Flight Attendants past and present reunite. L-R (standing): Barry Kerr - Regional Catering & Commissary Manager, U.S. Region, unidentifled former F/A, John Jonker - former F/A YUL, Doug Robinson - DC-9 Captain, David Thompson - FSD, YVR, Tom Mills - Route Operations Manager, YYZ, Rudy Saretzky - retired F/A. YVR, John Pasche - In-Charge F/A, YYZ; seated: Gord Kay - FSD, YYZ, Ken Day - Manager, IFS Base, YVR, Ross St. John - Manager, IFS Base, YYC, Frank St. Hilaire – retired Supervisor, YUL. 

Gleaned from the “Between Ourselves” magazine.
Issued July 1942 –

The story by Frank Sayer entitled "Incredible inaugurations"
As those engaged in the operation of airlines are painfully aware, sometimes the weather gods are not propitious. And they seem to take a particularly keen delight in balling up the works for inaugural flights. Yet here the writer makes his obeisance and knocks on wood for he would not have them be the least suspicious of any impiety on his part.

Nevertheless, the sad story of that Moncton inaugural flights begins on February 11th,1940. when a party of newspapermen, myself included, gathered at the local airport for a projected round trip to Montreal that was to anticipate by four days the opening of regular passenger service between the two points.

The flight was inevitably cancelled. Reason? Weather.

Next came the extensions to Halifax and Charlottetown both scheduled for April 15,1941. The Charlottetown flight got as far as Summerside, landed there and came back to Moncton. The Halifax flight returned without landing.

Reason? Weather.

In the two instances the Premiers of Nova Scotia and Prince Edward Island were on the runways at Dartmouth and at Charlottetown waiting for the planes to arrive; while on board the Halifax trip were the President and Secretary of the Halifax Board of Trade, who, after being rolled interminably about in the fog were returned to earth and sent forward again this time by taxi. The cab blew two tires and our guests arrived home with the dawn.

(The story will conclude in NetLetter nr 1323 – eds)


Star Alliance News

Starting on October 25, 2015, United Airlines will cease operating flights from New York JFK International Airport and will shift all operations to Newark Liberty International Airport, the company has announced.


Alan's Space

You can't help but smile while watching this video of a father (in Quebec) taking his four year old on her first aerobatic flight. No translation is really required, but she is saying "Encore, encore!" (Again, again!) even before he has finished a roll. Her laughter is infectious.

Lea's first aerobatic flight


CPAir, Canadi>n People Gallery

CPAir/Canadian People Galler

During August 2013, Patty Schachter, nee McLafferty, donated some PWA in house magazines, "Flightlines", "Peformance", "BaseLink" and "Flash info". Patty included this back ground - I used to work on "Flightlines" for Pacific Western and when we bought CPAir, George McBurnie from CP and I were one of the very first departments to merge. We started "Info Canadi>n" together and went from there. The "Baselink" pages were specific to the Airport division when I worked there.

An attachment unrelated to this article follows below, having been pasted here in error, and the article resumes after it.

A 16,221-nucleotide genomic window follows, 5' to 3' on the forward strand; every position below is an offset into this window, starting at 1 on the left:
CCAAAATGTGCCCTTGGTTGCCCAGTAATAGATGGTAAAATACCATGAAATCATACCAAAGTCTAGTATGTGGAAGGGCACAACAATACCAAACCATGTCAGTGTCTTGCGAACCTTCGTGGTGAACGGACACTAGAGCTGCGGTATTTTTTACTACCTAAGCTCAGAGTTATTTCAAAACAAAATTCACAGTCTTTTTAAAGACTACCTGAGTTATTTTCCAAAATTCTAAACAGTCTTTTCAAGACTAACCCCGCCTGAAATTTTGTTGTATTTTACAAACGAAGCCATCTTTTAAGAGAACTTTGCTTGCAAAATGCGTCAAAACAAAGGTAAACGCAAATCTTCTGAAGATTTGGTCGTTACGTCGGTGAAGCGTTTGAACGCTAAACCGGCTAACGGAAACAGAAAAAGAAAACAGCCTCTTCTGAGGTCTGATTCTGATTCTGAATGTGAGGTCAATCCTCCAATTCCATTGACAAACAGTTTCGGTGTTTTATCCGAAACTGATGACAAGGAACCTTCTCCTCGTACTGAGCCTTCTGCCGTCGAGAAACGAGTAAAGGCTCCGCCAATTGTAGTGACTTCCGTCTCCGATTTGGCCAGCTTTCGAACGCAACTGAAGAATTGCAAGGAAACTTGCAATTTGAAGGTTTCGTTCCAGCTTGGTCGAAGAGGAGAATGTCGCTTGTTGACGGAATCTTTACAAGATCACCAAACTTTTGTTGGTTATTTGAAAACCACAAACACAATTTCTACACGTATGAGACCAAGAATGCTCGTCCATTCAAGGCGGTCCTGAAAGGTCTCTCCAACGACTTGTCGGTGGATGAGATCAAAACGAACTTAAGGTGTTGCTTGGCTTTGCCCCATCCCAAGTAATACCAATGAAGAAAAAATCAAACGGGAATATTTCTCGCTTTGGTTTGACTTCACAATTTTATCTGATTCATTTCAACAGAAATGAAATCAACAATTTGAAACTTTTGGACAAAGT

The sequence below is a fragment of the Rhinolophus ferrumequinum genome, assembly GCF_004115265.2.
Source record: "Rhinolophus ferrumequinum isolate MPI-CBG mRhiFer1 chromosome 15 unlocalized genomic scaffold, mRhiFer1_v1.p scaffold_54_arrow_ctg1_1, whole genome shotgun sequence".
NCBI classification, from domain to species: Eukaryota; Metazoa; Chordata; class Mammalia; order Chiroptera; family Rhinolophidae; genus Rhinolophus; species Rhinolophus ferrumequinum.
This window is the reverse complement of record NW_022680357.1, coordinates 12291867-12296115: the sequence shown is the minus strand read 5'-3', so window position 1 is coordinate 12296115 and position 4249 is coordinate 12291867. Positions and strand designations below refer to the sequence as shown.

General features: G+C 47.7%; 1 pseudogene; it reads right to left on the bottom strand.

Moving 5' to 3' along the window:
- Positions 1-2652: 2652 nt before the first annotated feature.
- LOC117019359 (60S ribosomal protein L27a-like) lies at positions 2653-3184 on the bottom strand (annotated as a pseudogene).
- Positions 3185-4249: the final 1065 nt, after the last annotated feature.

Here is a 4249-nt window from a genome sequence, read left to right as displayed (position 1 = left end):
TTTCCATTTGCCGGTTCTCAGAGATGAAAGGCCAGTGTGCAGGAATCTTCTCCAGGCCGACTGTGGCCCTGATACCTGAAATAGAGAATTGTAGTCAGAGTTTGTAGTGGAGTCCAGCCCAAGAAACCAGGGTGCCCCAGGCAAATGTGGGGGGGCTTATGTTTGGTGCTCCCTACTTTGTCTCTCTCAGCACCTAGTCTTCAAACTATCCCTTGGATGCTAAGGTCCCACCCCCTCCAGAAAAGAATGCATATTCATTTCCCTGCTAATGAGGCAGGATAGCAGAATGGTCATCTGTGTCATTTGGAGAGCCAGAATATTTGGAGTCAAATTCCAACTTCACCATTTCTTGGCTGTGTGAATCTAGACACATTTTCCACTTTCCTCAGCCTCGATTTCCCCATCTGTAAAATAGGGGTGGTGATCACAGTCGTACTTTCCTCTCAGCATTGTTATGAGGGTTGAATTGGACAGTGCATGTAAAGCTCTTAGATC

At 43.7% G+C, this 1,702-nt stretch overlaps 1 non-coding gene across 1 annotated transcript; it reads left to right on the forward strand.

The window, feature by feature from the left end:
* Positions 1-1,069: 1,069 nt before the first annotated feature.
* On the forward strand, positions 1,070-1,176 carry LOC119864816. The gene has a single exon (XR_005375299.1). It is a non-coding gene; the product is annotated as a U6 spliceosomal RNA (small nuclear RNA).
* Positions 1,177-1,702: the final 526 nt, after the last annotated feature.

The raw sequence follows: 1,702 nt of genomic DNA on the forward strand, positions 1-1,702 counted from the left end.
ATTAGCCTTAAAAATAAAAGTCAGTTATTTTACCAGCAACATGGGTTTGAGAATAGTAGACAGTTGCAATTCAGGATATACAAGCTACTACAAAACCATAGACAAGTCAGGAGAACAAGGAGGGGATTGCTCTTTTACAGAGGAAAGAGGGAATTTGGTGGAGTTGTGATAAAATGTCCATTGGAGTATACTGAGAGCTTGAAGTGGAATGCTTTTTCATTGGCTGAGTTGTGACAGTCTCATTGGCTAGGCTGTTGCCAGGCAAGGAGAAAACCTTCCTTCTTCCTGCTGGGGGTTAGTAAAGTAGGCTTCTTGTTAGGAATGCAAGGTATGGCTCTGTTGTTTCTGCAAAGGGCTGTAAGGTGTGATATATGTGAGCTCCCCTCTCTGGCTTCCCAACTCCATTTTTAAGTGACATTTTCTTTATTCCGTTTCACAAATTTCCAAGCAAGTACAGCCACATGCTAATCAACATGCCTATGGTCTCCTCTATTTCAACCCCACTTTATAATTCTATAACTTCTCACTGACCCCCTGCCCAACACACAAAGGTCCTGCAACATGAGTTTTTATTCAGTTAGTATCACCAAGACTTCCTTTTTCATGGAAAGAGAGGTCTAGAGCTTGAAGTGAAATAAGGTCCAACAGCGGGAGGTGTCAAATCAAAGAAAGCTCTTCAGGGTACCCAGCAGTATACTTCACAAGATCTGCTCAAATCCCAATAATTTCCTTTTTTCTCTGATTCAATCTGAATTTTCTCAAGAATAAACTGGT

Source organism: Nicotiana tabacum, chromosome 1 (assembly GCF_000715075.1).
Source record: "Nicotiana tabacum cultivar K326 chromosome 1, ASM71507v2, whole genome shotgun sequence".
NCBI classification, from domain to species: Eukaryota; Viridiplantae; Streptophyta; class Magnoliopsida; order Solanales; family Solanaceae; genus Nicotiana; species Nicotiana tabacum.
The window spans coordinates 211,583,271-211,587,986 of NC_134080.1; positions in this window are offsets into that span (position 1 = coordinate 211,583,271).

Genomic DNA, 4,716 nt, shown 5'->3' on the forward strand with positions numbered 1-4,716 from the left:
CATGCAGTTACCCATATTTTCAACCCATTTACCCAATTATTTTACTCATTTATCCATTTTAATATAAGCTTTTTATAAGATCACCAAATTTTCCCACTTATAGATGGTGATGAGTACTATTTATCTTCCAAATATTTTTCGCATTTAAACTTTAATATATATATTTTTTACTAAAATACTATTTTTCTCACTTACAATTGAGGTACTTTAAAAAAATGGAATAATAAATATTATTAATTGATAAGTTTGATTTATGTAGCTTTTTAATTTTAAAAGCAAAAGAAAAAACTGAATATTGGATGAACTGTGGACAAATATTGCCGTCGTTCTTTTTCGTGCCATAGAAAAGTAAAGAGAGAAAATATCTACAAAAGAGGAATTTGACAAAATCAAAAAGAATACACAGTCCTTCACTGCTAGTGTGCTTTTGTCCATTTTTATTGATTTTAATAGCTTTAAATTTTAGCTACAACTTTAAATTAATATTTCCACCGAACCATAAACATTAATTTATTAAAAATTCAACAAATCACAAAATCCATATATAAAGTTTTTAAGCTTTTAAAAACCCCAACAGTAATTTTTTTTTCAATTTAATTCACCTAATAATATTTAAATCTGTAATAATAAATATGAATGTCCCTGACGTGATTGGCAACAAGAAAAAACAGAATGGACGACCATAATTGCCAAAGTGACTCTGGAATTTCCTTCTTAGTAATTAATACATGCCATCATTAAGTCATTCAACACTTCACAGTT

Extracted from “Info Canadi>n” magazine
Issue dated June 1991.
tmb cpa eva prytula

At the Vancouver Group Express office, sales agents Eva Prytula, left, and Pat Parsons are two of the 43 department agents empowered to make on-the-spot price decisions for customers.

tmb cpa keith pope

In this photo Keith Pope, left, the future general manager of UK, Ireland, Scandinavia, and Finland, was being introduced to the sights of London England by his predecessor Alan Tremblay. The two are standing in front of the famous Tower Bridge. Pope, general manager South Pacific, moved into his new role on Sept. 1st. Tremblay returned to Canada to take up the post of general manager, Ontario Sales.

tmb cpa Sharon Keau Chong

It's clearly cooler in Canada.
That play on words was the theme of Canadian's promotion in Hawaii. Employees delivered more than 1,000 cups and bottles of Clearly Canadian soft drinks to Hawaii travel agents to help them remember that Canada is cooler! Making the deliveries were, from the left, Sharon Keau-Chong, sales secretary, Rickard Tendo, passener sales manager and Danielle Dupont, customer service.


Readers Feedback

Don McKay refers to NetLetter nr 1317 and the photos -

The pictures included in the above NetLetter #1317 show the present Saint John after their move from Penfield. The year was 1954 I was in high school & lucky enough to get a summer ramp job slinging luggage. The aircraft that flew into YSJ at that time were DC -3, DC-4 and the old Bristol Freighter.

Hugh McEligatt was in charge of the downtown ticket office and he was also our next door neighbour. Bill Hegan was YSJ Station Manager & Alice was his secretary. I worked with Paul Mitchell on the ramp. Myron “Ziggy” Zegarchuk was a Radio Operator.

tmb bill scott

Bill Scott was the weight & balance man. I was lucky enough to land at YSJ the day Bill retired. I was Captain of a DC-9 at the time, I lucked in by operating a DC-9 that day, I have the picture that was taken that day with the DC -9 in the background. I have many happy memories from my time working the ramp for 2 summers.